After months of speculation as to the role Congress would play regarding online gambling, all doubts were removed last week with the bold announcement from a bipartisan group of lawmakers in both houses of Congress that bills have been filed to restore the 1961 Wire Act.
When the Wire Act became law, all gambling across state lines, exclusive of pari-mutuel wagering on horse races, was prohibited. That interpretation was amended two years ago by Atty. Gen. Eric Holder with the Justice Dept. ruling the Wire Act only banned sports betting.
Proposed legislation presented by Sen. Lindsey Graham, Republican from South Carolina, and Congressman Jason Chaffetz, a Republican from Utah, would reverse that ruling and restore the original intention of the Wire Act to prohibit online gambling.
Both bills have co-sponsors from both the Republican and Democratic sides of the aisle.
In his presentation, Graham said because of the Justice Department ruling, “Virtually any cellphone or computer can again become a video poker machine. It’s simply not right.”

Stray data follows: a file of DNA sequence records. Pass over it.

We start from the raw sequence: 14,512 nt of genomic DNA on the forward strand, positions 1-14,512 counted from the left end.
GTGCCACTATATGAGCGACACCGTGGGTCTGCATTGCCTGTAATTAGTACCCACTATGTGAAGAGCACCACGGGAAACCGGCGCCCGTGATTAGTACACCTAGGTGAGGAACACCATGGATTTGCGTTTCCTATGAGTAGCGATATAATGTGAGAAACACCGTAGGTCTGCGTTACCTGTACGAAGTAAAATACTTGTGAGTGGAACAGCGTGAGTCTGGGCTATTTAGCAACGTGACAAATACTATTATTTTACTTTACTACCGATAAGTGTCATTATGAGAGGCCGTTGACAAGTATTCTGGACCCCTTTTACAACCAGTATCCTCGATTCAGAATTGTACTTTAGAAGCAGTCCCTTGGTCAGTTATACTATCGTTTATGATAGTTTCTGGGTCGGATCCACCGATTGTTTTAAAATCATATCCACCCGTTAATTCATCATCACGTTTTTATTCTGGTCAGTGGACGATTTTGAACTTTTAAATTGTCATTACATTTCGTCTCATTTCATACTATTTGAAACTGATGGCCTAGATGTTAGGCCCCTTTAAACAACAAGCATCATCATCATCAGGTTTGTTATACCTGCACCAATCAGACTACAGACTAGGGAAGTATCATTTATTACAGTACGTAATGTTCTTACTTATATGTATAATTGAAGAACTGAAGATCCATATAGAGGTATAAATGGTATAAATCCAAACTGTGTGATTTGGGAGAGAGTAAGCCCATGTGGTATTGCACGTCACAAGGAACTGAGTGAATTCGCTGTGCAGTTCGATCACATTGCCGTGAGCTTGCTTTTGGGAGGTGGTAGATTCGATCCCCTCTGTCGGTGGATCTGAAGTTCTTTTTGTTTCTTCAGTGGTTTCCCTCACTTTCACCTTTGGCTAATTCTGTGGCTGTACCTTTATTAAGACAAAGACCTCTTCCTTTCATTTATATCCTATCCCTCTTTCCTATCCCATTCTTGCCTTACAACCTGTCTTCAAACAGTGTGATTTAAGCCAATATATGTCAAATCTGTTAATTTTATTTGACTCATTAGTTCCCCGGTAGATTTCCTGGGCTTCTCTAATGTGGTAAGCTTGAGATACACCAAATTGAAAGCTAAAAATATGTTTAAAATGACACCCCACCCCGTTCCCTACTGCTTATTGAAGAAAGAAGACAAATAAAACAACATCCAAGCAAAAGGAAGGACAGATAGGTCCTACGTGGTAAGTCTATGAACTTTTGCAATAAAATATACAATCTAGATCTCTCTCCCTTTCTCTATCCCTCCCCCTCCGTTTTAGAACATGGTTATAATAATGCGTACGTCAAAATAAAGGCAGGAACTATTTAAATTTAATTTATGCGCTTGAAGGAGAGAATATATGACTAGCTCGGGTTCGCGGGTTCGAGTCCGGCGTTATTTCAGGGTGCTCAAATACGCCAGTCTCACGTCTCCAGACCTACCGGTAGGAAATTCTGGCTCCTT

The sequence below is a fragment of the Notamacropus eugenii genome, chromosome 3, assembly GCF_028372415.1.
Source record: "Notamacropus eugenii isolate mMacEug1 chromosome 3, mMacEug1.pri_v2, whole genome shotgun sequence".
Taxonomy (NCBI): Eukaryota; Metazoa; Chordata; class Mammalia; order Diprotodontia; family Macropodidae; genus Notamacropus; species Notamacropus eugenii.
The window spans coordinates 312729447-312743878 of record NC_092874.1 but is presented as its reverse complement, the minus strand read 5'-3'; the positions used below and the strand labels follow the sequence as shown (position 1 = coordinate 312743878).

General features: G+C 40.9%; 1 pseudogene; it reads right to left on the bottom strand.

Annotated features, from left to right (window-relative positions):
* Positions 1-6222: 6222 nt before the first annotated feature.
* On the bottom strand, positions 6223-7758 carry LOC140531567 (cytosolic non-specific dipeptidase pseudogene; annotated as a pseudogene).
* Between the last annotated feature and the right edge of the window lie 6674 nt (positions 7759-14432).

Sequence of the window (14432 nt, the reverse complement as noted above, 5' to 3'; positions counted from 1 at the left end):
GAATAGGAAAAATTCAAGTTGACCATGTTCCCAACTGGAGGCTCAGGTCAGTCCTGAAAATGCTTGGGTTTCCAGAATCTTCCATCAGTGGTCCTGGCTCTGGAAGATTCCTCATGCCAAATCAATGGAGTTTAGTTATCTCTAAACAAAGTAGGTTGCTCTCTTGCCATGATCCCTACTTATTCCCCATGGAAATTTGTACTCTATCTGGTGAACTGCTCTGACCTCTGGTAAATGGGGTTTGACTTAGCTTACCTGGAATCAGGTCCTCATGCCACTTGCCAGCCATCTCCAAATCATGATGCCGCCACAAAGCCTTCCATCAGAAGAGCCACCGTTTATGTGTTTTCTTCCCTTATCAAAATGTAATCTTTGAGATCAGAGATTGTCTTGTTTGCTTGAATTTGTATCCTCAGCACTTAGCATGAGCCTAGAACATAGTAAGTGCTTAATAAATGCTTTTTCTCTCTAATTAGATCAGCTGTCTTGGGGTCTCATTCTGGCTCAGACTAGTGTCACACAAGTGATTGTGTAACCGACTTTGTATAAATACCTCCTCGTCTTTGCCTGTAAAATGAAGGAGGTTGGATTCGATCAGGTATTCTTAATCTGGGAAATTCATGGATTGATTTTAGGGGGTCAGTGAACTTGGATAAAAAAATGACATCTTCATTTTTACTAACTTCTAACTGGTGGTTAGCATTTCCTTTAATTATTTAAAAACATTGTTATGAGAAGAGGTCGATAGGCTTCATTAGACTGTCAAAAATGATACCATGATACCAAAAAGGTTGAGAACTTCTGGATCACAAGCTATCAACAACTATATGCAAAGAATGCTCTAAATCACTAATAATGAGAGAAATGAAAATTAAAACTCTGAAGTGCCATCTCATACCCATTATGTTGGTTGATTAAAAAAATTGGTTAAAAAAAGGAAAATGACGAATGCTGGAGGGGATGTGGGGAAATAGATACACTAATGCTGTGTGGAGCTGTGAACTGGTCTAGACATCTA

Chaffetz said restoring the earlier interpretation of the 1961 law would be “putting the genie back in the bottle.”
Supporting the effort to ban Internet gambling are Nevada’s two senators. Senate President Harry Reid, a Democrat, said placing a “slot machine in every computer in every home is bad for Nevada and bad for the country.”
Reid, however, said he wanted the proposed legislation to include a waiver that would permit online poker, an activity that originated in Nevada.
Senator Dean Heller, a Republican, echoed Reid’s comments about the danger of online gambling but also emphasized the need for a provision that would exclude Internet poker from the prohibition.
Immediate opposition to the bills came from several different sources, including the Democratic Governors Association, which charged that the return of the Wire Act would set aside state’s rights.
Earlier last week, Jim Murren, chairman and CEO of MGM Resorts International (MGM), a strong supporter of Internet gambling, donned his hat as industry head of the American Gaming Association. He asked that the AGA reduce its activity in supporting online gaming and concentrate instead on other important matters affecting gaming.
Shortly thereafter, Geoff Freeman, AGA CEO, issued a statement saying the organization had established a priority of working with government agencies in developing greater federal compliance to regulations governing financial transactions.
Ray Poirier is the longtime executive editor at GamingToday.
Contact Ray at [email protected].